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Letters to the Editor |

Neonatal Risks of Maternal Treatment With Mood Stabilizers

Mark Olfson, MD, MPH; Steven Marcus, PhD
Arch Gen Psychiatry. 2007;64(7):866-867. doi:10.1001/archpsyc.64.7.866-b.
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Several of the drugs used to treat bipolar disorder are known teratogens.1 Maternal treatment with valproate sodium,2 carbamazepine,3 and lithium4 are each associated with an increased risk of major congenital abnormalities.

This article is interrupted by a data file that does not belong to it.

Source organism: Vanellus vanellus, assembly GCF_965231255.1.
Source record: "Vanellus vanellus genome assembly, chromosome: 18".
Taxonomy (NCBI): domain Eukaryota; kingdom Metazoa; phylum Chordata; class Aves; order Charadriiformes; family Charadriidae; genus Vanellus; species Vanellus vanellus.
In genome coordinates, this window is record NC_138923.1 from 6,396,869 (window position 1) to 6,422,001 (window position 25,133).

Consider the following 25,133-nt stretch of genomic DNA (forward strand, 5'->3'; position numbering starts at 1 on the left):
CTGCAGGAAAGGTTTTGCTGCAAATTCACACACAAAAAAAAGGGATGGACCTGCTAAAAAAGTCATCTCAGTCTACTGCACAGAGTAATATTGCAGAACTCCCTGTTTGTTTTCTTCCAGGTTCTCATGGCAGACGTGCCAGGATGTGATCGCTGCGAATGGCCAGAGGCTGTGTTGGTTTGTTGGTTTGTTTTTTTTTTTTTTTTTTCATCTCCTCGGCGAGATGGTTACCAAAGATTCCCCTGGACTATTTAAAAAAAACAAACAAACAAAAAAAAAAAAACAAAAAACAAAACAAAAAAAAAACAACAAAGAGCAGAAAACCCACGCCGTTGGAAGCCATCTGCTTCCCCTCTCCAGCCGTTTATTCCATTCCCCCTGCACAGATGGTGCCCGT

In their recent study of maternal antidepressant treatment and neonatal outcomes, Oberlander and colleagues5 report that prenatal selective serotonin reuptake inhibitor (SSRI) exposure is associated with an increased risk of neonatal low birth weight and respiratory distress. The authors compare neonates born of mothers who received SSRIs during their pregnancies with those of depressed pregnant women who did not receive antidepressants. Although neither group of women received benzodiazepines or antipsychotic medications during their pregnancy, women treated with mood stabilizers were not excluded from the study. Because pregnant mothers treated with SSRIs are presumably more likely to receive mood stabilizers than those who are not treated with antidepressants, it is possible that in utero exposure to mood stabilizers partially explains the observed association between maternal SSRI treatment and the adverse neonatal outcomes.


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